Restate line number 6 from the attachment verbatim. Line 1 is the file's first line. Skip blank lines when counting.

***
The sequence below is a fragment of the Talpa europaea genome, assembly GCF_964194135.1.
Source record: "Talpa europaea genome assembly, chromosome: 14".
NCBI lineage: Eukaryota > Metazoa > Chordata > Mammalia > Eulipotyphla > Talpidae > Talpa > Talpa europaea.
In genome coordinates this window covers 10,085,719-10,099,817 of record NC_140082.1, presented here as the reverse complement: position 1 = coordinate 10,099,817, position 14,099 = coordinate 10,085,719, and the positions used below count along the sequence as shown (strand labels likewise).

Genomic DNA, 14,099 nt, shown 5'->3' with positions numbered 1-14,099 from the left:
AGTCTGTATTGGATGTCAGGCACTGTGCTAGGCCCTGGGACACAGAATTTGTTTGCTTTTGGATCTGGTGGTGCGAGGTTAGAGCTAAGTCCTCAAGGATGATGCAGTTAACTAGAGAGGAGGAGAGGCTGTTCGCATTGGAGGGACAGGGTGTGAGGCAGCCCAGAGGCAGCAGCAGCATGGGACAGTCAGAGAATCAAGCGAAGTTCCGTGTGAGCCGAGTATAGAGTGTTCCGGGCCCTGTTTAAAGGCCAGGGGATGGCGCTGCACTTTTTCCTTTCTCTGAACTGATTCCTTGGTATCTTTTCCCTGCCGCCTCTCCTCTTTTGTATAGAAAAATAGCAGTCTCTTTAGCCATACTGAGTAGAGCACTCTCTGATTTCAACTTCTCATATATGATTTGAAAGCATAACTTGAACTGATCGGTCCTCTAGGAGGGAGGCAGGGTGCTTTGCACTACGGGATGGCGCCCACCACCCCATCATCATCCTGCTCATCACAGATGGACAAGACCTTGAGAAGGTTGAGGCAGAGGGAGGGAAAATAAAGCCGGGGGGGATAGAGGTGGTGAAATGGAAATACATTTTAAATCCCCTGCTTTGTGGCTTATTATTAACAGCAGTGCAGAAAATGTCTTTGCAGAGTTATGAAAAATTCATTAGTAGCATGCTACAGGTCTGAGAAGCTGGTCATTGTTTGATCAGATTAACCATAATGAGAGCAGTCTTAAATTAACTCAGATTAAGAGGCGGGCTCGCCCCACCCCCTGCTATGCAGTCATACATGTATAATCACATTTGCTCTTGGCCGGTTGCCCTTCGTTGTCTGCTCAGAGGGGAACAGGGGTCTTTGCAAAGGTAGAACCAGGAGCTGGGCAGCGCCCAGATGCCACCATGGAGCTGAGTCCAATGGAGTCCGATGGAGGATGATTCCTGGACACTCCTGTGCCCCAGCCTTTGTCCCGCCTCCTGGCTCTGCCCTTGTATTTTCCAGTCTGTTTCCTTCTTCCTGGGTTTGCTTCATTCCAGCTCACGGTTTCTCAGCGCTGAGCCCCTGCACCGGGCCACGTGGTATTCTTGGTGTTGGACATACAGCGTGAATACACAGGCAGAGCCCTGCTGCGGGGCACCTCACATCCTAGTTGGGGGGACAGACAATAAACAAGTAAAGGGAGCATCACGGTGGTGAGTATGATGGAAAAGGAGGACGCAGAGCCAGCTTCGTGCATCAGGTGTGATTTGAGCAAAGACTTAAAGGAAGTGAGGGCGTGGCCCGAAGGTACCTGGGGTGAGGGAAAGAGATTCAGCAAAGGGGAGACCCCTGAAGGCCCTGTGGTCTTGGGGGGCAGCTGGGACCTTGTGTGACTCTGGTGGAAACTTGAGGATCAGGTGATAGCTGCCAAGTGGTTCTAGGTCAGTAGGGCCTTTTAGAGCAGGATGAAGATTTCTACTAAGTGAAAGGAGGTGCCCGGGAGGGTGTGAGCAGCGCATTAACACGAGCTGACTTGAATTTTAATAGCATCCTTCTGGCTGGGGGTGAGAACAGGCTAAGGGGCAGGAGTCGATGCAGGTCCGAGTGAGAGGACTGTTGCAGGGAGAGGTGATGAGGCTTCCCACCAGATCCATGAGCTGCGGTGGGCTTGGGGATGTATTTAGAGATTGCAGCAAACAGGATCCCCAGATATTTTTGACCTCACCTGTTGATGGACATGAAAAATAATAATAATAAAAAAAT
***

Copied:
AGTCTGTATTGGATGTCAGGCACTGTGCTAGGCCCTGGGACACAGAATTTGTTTGCTTTTGGATCTGGTGGTGCGAGGTTAGAGCTAAGTCCTCAAGGATGATGCAGTTAACTAGAGAGGAGGAGAGGCTGTTCGCATTGGAGGGACAGGGTGTGAGGCAGCCCAGAGGCAGCAGCAGCATGGGACAGTCAGAGAATCAAGCGAAGTTCCGTGTGAGCCGAGTATAGAGTGTTCCGGGCCCTGTTTAAAGGCCAGGGGATGGCGCTGCACTTTTTCCTTTCTCTGAACTGATTCCTTGGTATCTTTTCCCTGCCGCCTCTCCTCTTTTGTATAGAAAAATAGCAGTCTCTTTAGCCATACTGAGTAGAGCACTCTCTGATTTCAACTTCTCATATATGATTTGAAAGCATAACTTGAACTGATCGGTCCTCTAGGAGGGAGGCAGGGTGCTTTGCACTACGGGATGGCGCCCACCACCCCATCATCATCCTGCTCATCACAGATGGACAAGACCTTGAGAAGGTTGAGGCAGAGGGAGGGAAAATAAAGCCGGGGGGGATAGAGGTGGTGAAATGGAAATACATTTTAAATCCCCTGCTTTGTGGCTTATTATTAACAGCAGTGCAGAAAATGTCTTTGCAGAGTTATGAAAAATTCATTAGTAGCATGCTACAGGTCTGAGAAGCTGGTCATTGTTTGATCAGATTAACCATAATGAGAGCAGTCTTAAATTAACTCAGATTAAGAGGCGGGCTCGCCCCACCCCCTGCTATGCAGTCATACATGTATAATCACATTTGCTCTTGGCCGGTTGCCCTTCGTTGTCTGCTCAGAGGGGAACAGGGGTCTTTGCAAAGGTAGAACCAGGAGCTGGGCAGCGCCCAGATGCCACCATGGAGCTGAGTCCAATGGAGTCCGATGGAGGATGATTCCTGGACACTCCTGTGCCCCAGCCTTTGTCCCGCCTCCTGGCTCTGCCCTTGTATTTTCCAGTCTGTTTCCTTCTTCCTGGGTTTGCTTCATTCCAGCTCACGGTTTCTCAGCGCTGAGCCCCTGCACCGGGCCACGTGGTATTCTTGGTGTTGGACATACAGCGTGAATACACAGGCAGAGCCCTGCTGCGGGGCACCTCACATCCTAGTTGGGGGGACAGACAATAAACAAGTAAAGGGAGCATCACGGTGGTGAGTATGATGGAAAAGGAGGACGCAGAGCCAGCTTCGTGCATCAGGTGTGATTTGAGCAAAGACTTAAAGGAAGTGAGGGCGTGGCCCGAAGGTACCTGGGGTGAGGGAAAGAGATTCAGCAAAGGGGAGACCCCTGAAGGCCCTGTGGTCTTGGGGGGCAGCTGGGACCTTGTGTGACTCTGGTGGAAACTTGAGGATCAGGTGATAGCTGCCAAGTGGTTCTAGGTCAGTAGGGCCTTTTAGAGCAGGATGAAGATTTCTACTAAGTGAAAGGAGGTGCCCGGGAGGGTGTGAGCAGCGCATTAACACGAGCTGACTTGAATTTTAATAGCATCCTTCTGGCTGGGGGTGAGAACAGGCTAAGGGGCAGGAGTCGATGCAGGTCCGAGTGAGAGGACTGTTGCAGGGAGAGGTGATGAGGCTTCCCACCAGATCCATGAGCTGCGGTGGGCTTGGGGATGTATTTAGAGATTGCAGCAAACAGGATCCCCAGATATTTTTGACCTCACCTGTTGATGGACATGAAAAATAATAATAATAAAAAAAT